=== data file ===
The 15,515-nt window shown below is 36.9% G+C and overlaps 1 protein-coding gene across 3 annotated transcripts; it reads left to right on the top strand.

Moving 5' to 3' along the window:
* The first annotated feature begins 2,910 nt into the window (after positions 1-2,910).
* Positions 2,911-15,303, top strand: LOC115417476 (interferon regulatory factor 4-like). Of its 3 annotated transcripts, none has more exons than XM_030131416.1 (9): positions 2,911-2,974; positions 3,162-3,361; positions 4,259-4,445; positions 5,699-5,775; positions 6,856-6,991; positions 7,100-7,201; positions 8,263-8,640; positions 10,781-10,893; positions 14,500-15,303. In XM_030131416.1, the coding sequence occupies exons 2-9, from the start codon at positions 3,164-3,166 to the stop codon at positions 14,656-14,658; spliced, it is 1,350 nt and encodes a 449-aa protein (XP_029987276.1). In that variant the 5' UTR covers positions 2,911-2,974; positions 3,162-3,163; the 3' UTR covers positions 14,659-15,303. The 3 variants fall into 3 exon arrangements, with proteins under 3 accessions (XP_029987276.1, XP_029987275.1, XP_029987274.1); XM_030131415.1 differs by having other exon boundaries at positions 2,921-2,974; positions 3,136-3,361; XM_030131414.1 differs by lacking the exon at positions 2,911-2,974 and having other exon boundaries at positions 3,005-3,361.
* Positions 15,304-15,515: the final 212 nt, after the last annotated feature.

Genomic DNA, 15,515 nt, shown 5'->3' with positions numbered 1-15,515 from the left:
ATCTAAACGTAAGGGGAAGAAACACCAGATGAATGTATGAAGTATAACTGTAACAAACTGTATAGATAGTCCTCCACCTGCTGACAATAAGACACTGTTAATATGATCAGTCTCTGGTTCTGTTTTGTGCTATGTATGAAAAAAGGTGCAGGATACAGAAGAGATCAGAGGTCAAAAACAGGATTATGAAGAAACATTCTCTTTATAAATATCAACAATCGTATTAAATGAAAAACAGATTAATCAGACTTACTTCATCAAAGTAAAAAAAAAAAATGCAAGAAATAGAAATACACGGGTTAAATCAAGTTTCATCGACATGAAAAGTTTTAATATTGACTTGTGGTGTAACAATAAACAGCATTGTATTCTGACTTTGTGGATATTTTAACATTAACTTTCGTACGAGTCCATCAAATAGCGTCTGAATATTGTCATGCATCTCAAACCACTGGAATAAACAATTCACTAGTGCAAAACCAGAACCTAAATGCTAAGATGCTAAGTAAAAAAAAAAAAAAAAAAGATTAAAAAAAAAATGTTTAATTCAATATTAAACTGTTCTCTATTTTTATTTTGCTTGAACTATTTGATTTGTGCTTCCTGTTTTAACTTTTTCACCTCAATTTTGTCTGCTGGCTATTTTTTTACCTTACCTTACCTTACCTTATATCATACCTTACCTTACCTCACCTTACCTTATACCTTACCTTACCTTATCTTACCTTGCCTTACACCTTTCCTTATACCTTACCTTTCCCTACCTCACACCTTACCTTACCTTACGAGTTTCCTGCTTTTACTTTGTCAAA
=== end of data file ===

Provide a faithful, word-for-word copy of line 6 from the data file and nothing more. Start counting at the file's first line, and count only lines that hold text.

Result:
Genomic DNA, 15,515 nt, shown 5'->3' with positions numbered 1-15,515 from the left: